Wednesday, May 1, 2019

Back to the Alleys

Gossips has frequently posted about the alleys of Hudson and the loss of character being suffered by these back streets of Hudson as the old buildings that were constructed as stables or carriage houses are converted or "reproduced" to create living space.

Photo: William Hellermann
Yesterday, my attention was drawn to the loss of a different kind of character on an alley on the north side of town. What was lost were not buildings but mature trees and an entire ecosystem that was home to songbirds, eagles, and at least one gray fox--an ecosystem that enhanced the neighborhood and provided rare and precious proximity to the natural environment in an urban setting. 

These Google images show Rope Alley between Third and Fourth streets as it was in August 2016 and as it still was until very recently.

These pictures show the same stretch of Rope Alley as it appeared yesterday.

The following pictures, provided by a reader, show the devastation from the perspective of an adjacent backyard on North Third Street.

This diagram, drawn by a neighbor who has been witnessing the destruction, documents the major trees that were felled, including two pine trees estimated to have been between 60 and 85 years old.

One might assume that this is the work of Galvan, whose modus operandi is cutting down trees and which, as Hudson Collective Realty LLC, now owns two houses on State Street that back up on Rope Alley, but no. The property belongs to Fourth Ward supervisor Linda Mussmann, a principal in the limited liability company Paperplay. It is said that Mussmann plans to build three new houses on the site, but it doesn't seem reasonable that the construction of three houses necessitates clear-cutting the site and eliminating trees that would enhance not only the settings of the new houses but also the entire neighborhood.

This incident brings up again the need for a tree ordinance--something that has been discussed in Hudson for more than a decade. The benefits of trees in urban areas--reducing air pollution, conserving water and reducing soil erosion, saving energy, modifying the local climate, reducing noise pollution, creating wildlife and plant diversity, not to mention the beauty of trees and their contribution to personal health and well-being--are benefits that advantage entire neighborhoods, indeed entire communities, yet private property owners can fell trees at their own discretion, often with no good reason and without consideration for the impact the action will have on the community as a whole. 

In 2016, the Conservation Advisory Council decided to put off the ambitious goal of enacting a tree ordinance in favor of pursuing more immediately attainable goals. Three years and many lost trees later, maybe it's time for the CAC to take on that ambitious challenge.


  1. Hate to say it, but with Mayor Rector bringing Trumpism to Hudson, there are increasingly fewer moral or legal standards to avail ourselves of.

    1. Peter, with all due respect, this statement is incredibly unfair, uninformed and unproductive.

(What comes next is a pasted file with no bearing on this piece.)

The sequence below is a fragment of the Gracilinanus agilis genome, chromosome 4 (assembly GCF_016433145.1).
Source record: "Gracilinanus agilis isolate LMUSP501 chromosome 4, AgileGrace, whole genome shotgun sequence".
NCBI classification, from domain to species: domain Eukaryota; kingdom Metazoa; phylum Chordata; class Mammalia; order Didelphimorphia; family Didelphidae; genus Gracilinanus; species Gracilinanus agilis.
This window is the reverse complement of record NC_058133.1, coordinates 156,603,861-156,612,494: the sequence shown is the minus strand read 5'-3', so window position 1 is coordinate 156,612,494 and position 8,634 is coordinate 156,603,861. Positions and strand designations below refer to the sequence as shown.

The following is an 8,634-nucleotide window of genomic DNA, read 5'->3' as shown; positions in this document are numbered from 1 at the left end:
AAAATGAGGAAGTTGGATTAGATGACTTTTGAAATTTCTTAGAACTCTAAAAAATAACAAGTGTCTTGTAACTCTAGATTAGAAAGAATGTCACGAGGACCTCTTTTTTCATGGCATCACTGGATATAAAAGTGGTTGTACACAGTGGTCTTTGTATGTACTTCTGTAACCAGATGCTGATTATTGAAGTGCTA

Following your recent posts, I am assuming your angst is anchored by the recent assessment process. I witnessed the Common Council recently entertain and vote on a resolution (that you endorsed) that was false (as proven by the assessor), written by anonymous source (which is not transparent), unproductive (the resolution requested the mayor to veto something than he is not allowed by NYS law to do) and unfair to the majority of the residents (by requesting a rollback to 2018 assessment role).

      The final recommendation to revert back to 2018 assessment role is unfair because 42% of the property owners will see a decrease of more than 10%, 38% will see an increase of 10% or more, and 20% will see a change of less than +/- 10%. Reverting back asks the 42% to keep paying more than their fair share, effectively suggesting that they keep subsidizing for the 38% group.

      I found Mayor Rector to display admirable leadership during this process despite the persistent efforts of a vocal minority. He was steadfast in representing all the citizens and supporting the rule of law. That’s not

      I apologize for the public call out - Not my style. This is a small town that doesn’t have room for such acquisitions or labels, so I don’t think they should go unaccounted.

      Please let me buy you a coffee so we can have a dialog in person and set a new trend for the civility our little city deserves.

      Email me at

  2. While you may wish to avail yourself of every opportunity to vilify Mayor Rector, he is not the one responsible for destruction of this little glade.

    Clear cutting a construction site is fairly standard procedure, particularly for those with little sensitivity to anything save their own convenience.

  3. Hudson has few enough trees as it is....losing these mature trees is wasteful, greedy, and with the full impact of global warming yet to be felt, very foolish.



  5. what an unnecessary mess. Careful cutting is always the best way to go -- with the result being that the buildings have some sort of landscaping.

    And i suppose Linda Mussman will make sure none of these houses she is building make it onto the tax rolls -- Does anyone know ?

  6. Dumb, could have been avoided and enhanced the new houses by saving at least some trees here and there. Mother Nature won't be happy. New housing for low income in a more natural setting would have been a better idea.

  7. Some trees that were cut down are clearly on City of Hudson property.

    1. If that is true, there are severe penalties in New York State law for cutting down a tree—even a small one—that you don’t own, at least without explicit permission from the entity that does.

  8. To make an omelette you have to break some eggs. Trees grow back!